Procrastination helps keep you creative, but its opposite, the deadly hovering deadline, can do the same. Like the Sword Of Damocles, a seemingly bad threat, wielded properly, can drive you toward your goal.
You might already know where I’m going with this. How many times have you gotten an assignment at school or at work, that wasn’t that bad, and had no deadline whatsoever? It’s pretty easy to let it slip for weeks, and you wind up without the time you need, and you throw together a shoddy job. If you’d had just a week, and your supervisor needed the document on her desk at five sharp on friday afternoon, of course you would have taken the time to start it early and finish it at 4:45.
Without deadlines, I know I would have spent my college days slacking off. With a handful of assignments due every day (yeah, I take a lot of credits), I kept working hard and moving quickly on to the next thing. During the summer, despite my best intentions, I tend to waste time on reddit, facebook, and tumblr. Heck, typing out ‘facebook’ just now made me go check my latest status for likes. My only hope is to impose deadlines. In July, I tried to write a novel. I didn’t finish it within the month, but I do have 10,000 more words than I would have without a deadline. On this blog, I always have a post at least every other day, and I’ve been aiming at getting in 20 per month. Creativity needs constants.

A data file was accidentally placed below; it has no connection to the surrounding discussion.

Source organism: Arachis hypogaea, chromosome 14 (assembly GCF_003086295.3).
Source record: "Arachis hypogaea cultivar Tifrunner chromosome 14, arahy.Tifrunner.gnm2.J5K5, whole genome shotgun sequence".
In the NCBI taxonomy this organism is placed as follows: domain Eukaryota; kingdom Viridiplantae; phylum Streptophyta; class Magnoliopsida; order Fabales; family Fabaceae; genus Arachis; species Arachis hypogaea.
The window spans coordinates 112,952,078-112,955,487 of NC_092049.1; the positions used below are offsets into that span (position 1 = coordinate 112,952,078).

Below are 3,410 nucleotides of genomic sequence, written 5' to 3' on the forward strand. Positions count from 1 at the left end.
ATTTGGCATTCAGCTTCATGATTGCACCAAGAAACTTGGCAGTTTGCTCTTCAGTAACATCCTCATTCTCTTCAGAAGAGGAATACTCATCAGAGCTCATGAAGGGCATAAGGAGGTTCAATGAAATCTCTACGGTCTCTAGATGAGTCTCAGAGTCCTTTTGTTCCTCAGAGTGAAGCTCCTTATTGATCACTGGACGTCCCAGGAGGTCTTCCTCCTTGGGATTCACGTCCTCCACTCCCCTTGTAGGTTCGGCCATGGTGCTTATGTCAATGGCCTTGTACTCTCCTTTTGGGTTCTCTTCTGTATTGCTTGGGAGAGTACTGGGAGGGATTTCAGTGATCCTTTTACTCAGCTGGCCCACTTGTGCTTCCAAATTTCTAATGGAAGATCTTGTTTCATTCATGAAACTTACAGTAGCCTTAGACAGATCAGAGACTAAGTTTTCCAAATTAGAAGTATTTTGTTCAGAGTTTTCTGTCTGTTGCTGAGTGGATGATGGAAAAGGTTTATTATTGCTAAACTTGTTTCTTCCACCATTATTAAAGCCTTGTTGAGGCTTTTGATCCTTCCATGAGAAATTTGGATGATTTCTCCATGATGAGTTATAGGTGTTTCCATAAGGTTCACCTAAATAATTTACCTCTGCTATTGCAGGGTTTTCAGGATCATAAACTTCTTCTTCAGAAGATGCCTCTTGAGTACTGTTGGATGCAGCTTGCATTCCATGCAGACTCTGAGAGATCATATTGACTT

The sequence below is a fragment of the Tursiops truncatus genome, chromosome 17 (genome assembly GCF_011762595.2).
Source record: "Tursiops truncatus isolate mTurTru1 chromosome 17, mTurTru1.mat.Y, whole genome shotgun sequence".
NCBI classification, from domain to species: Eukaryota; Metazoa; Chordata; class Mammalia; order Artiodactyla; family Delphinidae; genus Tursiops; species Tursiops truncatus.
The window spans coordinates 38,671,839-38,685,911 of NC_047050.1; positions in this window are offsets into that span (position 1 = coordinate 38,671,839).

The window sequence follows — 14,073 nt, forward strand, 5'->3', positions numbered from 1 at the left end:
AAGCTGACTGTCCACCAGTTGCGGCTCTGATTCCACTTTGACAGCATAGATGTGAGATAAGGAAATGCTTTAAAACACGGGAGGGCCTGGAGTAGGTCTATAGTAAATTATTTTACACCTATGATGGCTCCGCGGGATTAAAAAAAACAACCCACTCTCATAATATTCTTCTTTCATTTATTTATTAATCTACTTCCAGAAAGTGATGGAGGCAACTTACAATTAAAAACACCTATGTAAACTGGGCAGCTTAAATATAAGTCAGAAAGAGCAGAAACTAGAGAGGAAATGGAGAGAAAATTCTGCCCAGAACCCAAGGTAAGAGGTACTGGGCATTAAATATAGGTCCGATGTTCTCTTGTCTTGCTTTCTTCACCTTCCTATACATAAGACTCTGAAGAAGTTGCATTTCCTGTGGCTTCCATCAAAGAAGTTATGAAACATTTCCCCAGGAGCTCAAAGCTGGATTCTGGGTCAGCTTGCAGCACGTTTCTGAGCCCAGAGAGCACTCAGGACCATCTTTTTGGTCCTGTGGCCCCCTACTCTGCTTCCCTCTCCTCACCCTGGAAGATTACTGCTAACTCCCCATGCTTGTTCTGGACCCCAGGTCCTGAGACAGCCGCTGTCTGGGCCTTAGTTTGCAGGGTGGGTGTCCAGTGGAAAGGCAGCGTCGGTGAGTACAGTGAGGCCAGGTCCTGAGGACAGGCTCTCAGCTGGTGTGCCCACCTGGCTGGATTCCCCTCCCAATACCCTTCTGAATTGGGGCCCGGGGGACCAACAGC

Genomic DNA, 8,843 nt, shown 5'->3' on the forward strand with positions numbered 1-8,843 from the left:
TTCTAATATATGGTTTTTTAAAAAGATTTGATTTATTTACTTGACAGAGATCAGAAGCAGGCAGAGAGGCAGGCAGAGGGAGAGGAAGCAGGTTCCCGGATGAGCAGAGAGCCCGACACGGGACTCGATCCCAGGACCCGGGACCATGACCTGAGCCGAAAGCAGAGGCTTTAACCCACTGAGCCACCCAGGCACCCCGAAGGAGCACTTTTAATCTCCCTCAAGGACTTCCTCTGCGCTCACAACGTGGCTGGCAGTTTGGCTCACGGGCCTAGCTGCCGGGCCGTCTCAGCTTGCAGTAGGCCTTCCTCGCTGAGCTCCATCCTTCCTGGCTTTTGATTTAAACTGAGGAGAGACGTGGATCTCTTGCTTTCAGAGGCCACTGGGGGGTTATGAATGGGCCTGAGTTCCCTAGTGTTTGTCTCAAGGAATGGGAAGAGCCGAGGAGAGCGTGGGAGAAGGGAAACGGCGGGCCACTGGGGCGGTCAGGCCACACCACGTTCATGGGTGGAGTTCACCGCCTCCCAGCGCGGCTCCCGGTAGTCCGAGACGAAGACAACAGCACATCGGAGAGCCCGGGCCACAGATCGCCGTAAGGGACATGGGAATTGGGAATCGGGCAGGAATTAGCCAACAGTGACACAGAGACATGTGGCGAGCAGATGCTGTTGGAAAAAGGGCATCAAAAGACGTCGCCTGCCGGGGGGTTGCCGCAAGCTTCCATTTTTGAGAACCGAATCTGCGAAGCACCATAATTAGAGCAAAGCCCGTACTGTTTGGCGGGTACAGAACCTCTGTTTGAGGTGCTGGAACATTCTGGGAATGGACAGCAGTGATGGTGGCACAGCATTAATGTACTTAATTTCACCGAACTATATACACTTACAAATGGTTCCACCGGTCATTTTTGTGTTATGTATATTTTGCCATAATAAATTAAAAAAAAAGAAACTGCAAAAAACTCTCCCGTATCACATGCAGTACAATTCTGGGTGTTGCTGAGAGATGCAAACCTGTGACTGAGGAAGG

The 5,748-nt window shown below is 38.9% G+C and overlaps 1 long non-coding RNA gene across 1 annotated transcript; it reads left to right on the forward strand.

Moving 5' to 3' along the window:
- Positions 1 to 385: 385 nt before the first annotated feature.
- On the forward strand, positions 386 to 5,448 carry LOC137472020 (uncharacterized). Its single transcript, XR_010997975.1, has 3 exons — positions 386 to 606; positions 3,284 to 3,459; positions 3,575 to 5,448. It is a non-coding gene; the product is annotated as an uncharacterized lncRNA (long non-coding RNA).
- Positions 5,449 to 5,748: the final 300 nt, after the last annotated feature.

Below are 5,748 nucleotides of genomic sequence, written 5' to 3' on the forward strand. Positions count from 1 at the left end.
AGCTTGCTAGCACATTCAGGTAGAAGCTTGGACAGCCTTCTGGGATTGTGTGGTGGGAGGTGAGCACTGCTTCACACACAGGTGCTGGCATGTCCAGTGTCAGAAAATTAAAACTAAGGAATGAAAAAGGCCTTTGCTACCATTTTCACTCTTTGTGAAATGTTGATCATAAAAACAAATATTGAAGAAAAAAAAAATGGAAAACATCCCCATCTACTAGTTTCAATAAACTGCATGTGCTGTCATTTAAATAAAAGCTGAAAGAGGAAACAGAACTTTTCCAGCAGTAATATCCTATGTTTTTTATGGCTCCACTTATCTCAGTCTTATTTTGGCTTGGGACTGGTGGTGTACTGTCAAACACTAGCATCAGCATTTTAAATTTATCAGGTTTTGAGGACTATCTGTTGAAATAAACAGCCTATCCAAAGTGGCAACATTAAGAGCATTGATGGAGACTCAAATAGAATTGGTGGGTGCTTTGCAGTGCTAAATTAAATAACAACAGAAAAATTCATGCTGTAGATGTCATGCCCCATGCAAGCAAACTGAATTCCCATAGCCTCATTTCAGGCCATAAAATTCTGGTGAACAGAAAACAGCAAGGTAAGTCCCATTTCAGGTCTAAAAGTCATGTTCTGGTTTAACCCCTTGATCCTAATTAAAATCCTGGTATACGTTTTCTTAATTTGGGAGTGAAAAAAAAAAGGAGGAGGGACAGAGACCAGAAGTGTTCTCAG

Many people think of the creative soul as someone who has complete freedom to think of anything and imagine entire wonderlands. But the more constraints, the better the creativity often is. If I’m stuck on a creative question, I’ll even add constraints — could this ad be reenacted entirely by llamas, for instance? But the deadline is the ultimate and best constraint: without it, you might never feel the pinch to deliver the final product, and without a result, all your ‘creativity’ is useless.
Do your creative self a favor right now: think about all the deadlines in your life, make up some more, tell your friends to yell at you if you fail to meet them, and scare a little creativity into yourself.